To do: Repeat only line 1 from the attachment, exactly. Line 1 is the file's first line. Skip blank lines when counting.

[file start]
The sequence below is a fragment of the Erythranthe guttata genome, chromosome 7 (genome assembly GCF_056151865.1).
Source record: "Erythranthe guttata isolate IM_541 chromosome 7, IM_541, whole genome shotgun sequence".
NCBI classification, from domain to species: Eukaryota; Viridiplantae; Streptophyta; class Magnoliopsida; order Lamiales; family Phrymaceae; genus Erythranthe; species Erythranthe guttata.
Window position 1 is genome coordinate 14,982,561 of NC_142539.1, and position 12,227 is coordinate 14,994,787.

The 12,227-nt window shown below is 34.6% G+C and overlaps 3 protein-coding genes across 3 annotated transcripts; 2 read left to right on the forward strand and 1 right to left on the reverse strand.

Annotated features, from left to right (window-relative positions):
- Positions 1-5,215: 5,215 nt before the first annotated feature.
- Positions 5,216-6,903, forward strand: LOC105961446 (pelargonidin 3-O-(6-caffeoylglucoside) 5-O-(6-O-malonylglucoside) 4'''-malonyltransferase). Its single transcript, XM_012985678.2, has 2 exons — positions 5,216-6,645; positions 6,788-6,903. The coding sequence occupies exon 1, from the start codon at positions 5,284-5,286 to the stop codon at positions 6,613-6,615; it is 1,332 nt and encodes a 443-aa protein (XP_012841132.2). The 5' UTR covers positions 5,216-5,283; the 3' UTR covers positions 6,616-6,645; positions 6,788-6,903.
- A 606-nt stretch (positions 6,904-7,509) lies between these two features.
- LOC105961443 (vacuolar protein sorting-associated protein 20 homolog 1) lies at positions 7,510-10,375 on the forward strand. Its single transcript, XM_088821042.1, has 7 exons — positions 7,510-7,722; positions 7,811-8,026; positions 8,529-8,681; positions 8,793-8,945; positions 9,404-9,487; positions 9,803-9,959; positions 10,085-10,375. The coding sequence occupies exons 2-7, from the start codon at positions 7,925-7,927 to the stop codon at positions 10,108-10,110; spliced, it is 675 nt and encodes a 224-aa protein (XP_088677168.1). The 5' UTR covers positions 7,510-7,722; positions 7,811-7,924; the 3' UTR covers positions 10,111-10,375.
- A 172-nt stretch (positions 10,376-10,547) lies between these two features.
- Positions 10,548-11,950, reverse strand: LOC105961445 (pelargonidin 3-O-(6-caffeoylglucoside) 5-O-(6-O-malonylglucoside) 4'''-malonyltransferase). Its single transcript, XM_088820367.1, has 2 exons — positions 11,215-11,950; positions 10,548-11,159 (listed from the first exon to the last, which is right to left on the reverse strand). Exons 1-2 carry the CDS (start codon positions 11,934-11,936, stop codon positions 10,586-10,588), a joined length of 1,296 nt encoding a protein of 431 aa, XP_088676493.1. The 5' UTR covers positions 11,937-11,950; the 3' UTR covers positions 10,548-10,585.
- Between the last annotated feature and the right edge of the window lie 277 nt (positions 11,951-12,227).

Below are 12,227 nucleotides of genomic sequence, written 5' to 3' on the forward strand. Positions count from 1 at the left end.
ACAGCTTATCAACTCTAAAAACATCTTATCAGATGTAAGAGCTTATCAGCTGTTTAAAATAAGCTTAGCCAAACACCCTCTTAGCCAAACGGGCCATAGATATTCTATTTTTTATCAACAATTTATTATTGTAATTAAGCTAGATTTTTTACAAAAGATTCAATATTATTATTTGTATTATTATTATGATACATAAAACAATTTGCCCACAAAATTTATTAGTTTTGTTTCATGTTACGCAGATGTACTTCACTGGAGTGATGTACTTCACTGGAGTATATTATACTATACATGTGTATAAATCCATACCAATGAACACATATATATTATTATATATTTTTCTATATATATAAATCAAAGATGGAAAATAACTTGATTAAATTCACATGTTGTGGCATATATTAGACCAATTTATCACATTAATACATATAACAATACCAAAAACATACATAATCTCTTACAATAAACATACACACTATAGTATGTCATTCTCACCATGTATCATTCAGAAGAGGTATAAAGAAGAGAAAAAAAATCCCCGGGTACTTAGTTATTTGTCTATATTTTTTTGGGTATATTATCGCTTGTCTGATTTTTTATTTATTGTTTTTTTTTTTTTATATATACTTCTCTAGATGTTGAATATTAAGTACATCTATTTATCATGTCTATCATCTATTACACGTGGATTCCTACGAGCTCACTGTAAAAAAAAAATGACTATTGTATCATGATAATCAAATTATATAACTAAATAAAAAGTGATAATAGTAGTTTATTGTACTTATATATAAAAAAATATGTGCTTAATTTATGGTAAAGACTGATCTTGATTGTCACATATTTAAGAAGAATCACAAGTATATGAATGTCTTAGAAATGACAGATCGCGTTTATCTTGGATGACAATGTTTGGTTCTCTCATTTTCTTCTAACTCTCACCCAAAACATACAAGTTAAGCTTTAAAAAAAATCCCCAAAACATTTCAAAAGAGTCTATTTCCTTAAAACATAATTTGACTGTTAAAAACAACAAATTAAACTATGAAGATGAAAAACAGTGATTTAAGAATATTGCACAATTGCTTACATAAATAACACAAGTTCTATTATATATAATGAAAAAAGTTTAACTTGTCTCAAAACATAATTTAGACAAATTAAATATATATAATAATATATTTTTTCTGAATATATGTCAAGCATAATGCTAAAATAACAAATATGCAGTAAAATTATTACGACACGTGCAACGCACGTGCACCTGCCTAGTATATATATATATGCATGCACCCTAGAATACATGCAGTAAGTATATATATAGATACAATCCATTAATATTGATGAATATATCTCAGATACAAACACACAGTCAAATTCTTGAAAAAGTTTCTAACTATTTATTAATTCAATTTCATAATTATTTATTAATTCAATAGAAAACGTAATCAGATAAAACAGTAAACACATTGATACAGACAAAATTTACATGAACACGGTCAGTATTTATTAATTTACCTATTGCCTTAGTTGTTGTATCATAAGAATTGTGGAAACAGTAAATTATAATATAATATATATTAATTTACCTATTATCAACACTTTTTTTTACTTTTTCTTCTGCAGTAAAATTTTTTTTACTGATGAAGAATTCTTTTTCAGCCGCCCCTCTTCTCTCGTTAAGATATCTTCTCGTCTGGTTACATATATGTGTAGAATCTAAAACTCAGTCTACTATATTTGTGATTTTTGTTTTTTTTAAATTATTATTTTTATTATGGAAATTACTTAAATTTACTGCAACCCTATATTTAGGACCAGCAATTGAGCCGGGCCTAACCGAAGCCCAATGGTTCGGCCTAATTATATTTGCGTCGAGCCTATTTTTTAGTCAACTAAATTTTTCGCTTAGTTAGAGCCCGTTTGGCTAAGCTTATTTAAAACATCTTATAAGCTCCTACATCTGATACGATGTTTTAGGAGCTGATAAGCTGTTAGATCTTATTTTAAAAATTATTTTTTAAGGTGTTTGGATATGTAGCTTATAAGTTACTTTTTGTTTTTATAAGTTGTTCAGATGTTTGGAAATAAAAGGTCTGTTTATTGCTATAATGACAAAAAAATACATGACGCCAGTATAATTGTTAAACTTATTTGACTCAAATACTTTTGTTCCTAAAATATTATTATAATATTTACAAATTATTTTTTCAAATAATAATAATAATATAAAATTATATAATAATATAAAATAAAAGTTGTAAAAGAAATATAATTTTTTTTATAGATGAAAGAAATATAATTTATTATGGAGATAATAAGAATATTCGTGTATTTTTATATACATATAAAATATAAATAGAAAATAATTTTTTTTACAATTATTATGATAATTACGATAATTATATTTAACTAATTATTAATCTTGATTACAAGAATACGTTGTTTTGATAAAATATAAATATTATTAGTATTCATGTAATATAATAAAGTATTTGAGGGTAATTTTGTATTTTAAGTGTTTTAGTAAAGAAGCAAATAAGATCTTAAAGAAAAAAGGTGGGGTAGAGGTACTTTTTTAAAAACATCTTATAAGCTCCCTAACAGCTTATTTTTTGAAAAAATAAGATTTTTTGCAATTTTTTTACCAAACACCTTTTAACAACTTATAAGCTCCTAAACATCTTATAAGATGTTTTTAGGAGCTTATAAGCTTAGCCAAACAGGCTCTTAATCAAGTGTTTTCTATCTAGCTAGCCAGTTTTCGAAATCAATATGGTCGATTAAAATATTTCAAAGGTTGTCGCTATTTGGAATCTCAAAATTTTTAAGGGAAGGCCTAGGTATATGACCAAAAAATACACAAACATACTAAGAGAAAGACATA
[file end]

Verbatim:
The sequence below is a fragment of the Erythranthe guttata genome, chromosome 7 (genome assembly GCF_056151865.1).